Clint Eastwood’s drama, American Sniper, set in terror-infested Iraq, has earned a stellar $247 million till now. It has now become the highest grossing war film beating Saving Private Ryan, which made $216 million.
Oscar nominated American Sniper is also seen as one of the most politicised movies, and Clint Eastwood may well clinch yet another Academy Award on February 22, when the prizes will pop out of the white envelopes in Los Angeles’ Kodak Theatre.
Eastwood’s score has been impressive till now. Seven nods and five actual wins: Two for outstanding direction, two for best picture and one Irving G. Thalberg Memorial Award.
The 84-year-old director is on a lovely roll, and given the mood in the US, his American Sniper may well garner an Oscar or two. The film is inspired by the book, American Sniper: The Autobiography of the Most Lethal Sniper in US Military History, penned by Chris Kyle along with Scott McEwen and Jim DeFelice. With 160 kills confirmed by the Department of Defence, Kyle is the deadliest sharpshooter the US has ever known.
Bradley Cooper plays Kyle in the film, and Sienna Miller his wife Taya. And American Sniper has been viewed as a Western, at least of sorts, a genre that Eastwood was once famous for.
Whatever it is, the fact is that the American public – including the whopping number of voting members in the Academy of Motion Picture Arts and Sciences – are still exercised over Iraq. This can translate into a big attraction for American Sniper.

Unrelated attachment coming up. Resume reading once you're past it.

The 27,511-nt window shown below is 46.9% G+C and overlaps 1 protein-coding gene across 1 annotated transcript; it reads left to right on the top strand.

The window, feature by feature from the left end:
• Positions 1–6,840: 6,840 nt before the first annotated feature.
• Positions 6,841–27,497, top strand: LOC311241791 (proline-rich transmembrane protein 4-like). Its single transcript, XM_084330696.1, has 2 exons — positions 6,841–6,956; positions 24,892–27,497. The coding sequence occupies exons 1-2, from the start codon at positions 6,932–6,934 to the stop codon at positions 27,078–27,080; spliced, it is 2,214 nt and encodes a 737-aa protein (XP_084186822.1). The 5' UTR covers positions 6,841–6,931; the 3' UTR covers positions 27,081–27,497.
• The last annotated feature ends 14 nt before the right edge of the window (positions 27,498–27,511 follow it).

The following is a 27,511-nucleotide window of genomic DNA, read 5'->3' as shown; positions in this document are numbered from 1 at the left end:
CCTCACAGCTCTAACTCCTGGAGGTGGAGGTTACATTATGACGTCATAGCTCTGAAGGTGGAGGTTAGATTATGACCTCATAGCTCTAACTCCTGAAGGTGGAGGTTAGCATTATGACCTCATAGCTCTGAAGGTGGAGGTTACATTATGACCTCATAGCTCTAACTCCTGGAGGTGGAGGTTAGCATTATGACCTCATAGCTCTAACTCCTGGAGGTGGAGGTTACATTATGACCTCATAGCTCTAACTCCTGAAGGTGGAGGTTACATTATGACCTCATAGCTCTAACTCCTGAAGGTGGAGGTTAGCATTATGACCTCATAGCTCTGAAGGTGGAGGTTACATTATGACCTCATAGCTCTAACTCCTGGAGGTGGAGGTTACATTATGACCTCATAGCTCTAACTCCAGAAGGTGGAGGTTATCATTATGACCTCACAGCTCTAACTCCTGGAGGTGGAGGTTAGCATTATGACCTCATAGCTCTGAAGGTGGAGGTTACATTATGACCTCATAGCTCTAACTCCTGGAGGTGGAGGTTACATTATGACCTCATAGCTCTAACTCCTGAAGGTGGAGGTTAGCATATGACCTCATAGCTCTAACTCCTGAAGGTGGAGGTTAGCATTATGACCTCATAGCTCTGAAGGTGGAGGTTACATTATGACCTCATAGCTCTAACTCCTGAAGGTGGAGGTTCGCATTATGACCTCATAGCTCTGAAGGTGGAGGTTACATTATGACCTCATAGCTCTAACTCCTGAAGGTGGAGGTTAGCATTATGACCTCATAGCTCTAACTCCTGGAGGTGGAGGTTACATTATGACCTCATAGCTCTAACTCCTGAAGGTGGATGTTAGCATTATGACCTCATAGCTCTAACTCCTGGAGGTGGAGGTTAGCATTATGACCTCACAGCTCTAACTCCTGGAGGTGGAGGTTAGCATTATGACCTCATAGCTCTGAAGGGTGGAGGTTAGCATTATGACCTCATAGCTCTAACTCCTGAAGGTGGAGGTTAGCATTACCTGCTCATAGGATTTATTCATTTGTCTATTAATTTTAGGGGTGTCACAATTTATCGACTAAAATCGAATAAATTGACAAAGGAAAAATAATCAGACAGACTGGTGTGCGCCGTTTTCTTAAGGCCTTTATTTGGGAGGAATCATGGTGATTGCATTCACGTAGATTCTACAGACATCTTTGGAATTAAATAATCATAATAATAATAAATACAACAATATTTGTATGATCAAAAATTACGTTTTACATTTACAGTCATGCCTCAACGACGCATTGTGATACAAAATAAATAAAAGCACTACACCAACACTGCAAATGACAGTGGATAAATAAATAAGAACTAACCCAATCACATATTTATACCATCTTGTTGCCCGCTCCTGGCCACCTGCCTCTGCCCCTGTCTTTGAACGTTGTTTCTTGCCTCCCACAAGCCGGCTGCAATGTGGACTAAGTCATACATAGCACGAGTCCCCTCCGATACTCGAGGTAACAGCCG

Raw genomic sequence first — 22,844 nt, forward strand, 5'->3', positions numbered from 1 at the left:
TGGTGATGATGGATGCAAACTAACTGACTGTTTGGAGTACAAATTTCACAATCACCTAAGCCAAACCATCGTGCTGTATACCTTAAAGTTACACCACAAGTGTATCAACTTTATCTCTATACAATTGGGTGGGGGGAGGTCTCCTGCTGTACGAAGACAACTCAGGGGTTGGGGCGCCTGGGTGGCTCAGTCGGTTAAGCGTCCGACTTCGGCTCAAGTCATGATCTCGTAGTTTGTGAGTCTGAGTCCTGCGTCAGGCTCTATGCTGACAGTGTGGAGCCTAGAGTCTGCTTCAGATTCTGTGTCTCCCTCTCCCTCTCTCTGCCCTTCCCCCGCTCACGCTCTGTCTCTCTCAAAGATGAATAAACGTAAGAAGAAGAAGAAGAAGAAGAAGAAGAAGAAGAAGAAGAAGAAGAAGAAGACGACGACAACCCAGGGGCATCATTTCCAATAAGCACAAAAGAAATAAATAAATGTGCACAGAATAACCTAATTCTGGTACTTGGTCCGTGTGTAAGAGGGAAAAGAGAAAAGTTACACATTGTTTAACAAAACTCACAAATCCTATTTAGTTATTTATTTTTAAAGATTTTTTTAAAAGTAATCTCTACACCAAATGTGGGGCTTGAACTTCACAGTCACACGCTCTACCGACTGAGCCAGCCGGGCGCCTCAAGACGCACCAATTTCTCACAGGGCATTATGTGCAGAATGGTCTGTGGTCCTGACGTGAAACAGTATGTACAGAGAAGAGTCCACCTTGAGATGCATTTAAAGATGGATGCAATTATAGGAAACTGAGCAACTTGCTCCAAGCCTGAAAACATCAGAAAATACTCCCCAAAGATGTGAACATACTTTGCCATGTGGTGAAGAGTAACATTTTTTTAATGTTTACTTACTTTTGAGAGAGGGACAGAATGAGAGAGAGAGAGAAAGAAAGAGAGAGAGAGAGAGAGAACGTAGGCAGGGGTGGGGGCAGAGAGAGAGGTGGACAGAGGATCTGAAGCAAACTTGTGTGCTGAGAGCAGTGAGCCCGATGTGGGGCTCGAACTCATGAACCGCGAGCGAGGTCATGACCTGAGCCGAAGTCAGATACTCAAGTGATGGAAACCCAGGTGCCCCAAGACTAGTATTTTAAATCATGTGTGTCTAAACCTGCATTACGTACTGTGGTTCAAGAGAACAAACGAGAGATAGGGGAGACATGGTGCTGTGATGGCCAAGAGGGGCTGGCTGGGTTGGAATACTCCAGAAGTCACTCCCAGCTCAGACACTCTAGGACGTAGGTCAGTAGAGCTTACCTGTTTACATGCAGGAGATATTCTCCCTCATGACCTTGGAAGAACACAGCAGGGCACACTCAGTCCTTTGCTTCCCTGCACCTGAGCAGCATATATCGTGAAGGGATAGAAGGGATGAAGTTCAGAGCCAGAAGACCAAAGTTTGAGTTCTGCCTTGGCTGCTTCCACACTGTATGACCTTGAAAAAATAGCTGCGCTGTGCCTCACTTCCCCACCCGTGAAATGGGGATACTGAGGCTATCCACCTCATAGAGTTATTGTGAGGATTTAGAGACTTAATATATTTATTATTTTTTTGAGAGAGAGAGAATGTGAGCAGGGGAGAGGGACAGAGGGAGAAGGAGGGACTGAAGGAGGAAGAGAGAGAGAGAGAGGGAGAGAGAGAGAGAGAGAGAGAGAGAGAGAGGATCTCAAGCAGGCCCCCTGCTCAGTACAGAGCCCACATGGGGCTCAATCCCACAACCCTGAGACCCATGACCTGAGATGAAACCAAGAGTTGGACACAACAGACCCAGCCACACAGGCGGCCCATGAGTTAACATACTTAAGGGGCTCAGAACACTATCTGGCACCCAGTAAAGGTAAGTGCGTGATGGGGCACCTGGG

We saw this happen in the case of Kathrine Bigelow’s The Hurt Locker about a bomb disposal squad during the war in Iraq. It won six Oscars including those for the Best Picture and Best Director. Bigelow was the first woman helmer to have got this.
As bright as the Eastwood adventure might seem in the Academy’s ballot, some fears have been expressed. What can be so desirable about a marksman whose passion has been killing? True, he might have done that for his patriotic love. In a moving scene, when Taya asks Kyle not to go back to Iraq because she needs him, the family needs him, he calmly retorts that he is doing this for his country!
After all, what can be so patriotic about a killer, what can be so pro-family about him? Has the ugly now become the good? Is killing the only answer to check terror?
Whatever that be, American Sniper is certainly not as engaging as The Hurt Locker. It is not as punchy as Bigelow’s creation, and there was something very human about its characters. In contrast, Kyle appears cold and calculating, and does not even flinch when he shoots dead women or children.
But the Academy might overlook all these, obsessed as it is with terror and Iraq, and a man like Eastwood knows how to play to the galleries at the Academy.